Susie Strasser looks at the economics of domestic life in America through the lens of the kitchen window–from both sides! In a fascinating discussion, we talked about how housework has changed in America, how those changes tie into the history of mass marketing and distribution, how mass marketing led her to become curious about what we do with all the “stuff” we produce, and how herbal remedies have played a role in American’s domestic life for a long time. We talked about Ivory Soap, darning, peddlers and tinkers, economic forces, recycling, and even how herbal medicines made the trek from North Carolina to the big cities in the North.
Listen to the interview
Susan Strasser, History
About our guest
Susan Strasser, the Richards Chair professor, History, at the University of Delaware, is a historian of American consumer culture, praised by the New Yorker for “retrieving what history discards: the taken-for-granted minutiae of everyday life.”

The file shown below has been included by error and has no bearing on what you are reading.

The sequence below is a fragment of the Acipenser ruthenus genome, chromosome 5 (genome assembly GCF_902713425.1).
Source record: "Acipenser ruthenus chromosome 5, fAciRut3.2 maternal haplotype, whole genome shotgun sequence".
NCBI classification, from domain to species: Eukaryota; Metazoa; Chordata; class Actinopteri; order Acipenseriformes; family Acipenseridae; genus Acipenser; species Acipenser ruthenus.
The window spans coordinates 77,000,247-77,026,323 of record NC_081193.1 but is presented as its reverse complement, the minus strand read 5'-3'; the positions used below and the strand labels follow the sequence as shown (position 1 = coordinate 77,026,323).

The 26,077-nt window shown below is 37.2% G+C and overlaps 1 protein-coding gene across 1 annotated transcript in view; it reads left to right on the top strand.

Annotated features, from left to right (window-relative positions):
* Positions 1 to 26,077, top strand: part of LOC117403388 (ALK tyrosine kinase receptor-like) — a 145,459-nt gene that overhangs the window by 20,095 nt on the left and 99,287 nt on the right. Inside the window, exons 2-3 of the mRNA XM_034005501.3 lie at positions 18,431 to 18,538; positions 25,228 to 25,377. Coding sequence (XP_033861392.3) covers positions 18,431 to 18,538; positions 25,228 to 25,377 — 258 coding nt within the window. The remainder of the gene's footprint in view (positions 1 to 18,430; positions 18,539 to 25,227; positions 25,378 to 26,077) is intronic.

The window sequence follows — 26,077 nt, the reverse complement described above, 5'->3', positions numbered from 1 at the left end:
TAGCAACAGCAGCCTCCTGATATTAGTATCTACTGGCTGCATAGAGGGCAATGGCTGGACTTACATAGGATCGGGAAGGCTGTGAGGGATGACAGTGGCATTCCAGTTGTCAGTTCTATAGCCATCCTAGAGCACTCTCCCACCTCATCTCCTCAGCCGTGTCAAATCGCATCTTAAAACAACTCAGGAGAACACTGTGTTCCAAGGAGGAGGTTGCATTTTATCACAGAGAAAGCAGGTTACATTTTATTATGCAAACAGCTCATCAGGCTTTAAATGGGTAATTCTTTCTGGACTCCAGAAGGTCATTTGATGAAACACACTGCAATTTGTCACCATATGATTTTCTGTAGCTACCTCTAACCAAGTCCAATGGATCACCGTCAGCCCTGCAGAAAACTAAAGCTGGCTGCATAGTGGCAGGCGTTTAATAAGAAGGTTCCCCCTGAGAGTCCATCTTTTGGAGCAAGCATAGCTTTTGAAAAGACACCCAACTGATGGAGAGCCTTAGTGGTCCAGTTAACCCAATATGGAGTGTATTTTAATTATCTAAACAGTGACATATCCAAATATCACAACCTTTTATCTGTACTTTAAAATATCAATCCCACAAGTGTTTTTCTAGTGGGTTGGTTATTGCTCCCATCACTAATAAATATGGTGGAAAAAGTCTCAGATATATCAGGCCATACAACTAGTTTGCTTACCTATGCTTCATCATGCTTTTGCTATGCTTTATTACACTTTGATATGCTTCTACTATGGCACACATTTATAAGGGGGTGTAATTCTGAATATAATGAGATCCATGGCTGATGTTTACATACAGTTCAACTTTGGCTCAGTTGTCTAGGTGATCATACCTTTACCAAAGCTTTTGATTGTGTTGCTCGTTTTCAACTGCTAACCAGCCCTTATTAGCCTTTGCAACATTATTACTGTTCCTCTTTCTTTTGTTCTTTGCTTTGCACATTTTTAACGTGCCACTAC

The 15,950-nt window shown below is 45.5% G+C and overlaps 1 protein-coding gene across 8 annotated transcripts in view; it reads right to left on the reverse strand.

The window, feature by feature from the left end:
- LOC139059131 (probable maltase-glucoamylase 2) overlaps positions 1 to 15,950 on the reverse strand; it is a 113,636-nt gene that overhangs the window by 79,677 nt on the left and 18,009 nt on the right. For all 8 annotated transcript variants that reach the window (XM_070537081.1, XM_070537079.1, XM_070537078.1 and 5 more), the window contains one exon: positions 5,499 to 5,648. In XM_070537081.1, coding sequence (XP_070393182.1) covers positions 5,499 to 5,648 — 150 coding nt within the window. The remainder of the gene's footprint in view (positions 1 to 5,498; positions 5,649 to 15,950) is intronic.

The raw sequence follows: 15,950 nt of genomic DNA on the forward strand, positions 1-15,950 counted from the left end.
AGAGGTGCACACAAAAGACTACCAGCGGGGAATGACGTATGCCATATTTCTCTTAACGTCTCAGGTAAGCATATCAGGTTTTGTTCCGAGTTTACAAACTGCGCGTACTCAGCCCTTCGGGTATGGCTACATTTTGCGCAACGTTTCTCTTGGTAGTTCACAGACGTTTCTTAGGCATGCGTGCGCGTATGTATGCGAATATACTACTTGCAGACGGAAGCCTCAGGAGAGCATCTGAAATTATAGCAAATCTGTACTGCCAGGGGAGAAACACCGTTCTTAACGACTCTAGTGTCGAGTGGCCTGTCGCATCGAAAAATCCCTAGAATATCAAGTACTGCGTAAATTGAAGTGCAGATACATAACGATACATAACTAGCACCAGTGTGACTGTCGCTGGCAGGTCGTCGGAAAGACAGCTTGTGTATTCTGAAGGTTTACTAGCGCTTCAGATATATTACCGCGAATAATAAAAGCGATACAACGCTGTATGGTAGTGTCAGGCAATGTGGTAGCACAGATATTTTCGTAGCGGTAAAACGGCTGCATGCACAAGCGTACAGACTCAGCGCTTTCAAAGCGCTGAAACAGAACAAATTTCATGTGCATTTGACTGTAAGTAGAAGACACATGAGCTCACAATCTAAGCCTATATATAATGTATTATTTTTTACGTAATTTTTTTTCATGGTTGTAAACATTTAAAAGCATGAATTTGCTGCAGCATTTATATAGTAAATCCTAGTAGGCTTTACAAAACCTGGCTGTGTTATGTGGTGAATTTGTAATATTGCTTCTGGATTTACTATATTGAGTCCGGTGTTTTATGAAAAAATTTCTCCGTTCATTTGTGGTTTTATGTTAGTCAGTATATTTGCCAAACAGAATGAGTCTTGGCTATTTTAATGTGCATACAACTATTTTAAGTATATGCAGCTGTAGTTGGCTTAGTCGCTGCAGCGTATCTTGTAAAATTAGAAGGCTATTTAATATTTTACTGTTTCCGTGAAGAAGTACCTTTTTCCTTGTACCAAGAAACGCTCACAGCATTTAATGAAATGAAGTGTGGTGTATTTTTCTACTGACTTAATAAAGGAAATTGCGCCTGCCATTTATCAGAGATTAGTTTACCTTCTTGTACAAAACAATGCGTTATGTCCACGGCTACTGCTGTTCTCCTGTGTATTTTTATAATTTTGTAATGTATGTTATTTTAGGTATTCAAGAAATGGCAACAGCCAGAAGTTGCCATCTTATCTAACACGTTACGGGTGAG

Professor Strasser is the author of three books, with another on the way, all about our relationship to the material world:
- Never Done: A history of American Housework (1982)
- Satisfaction Guaranteed: The making of the American mass market (1989)
- Waste and Want: A social history of trash (1999)
- A Historical Herbal: Healing with plants in a developing consumer culture (forthcoming)
In addition to teaching in UD’s History department, she is also a Senior Resident Scholar at the Hagley Museum and Library’s Center for the History of Business, Technology and Society. She teaches a variety of graduate and undergraduate courses on topics related to the histories of consumer culture, the environment and industrialization, concentrating on the United States since 1865.
- UD Department of History
- Susan Strasser (Official Department of History page)
- Susan Strasser (Official Center for Material Culture Studies page)
- UDaily stories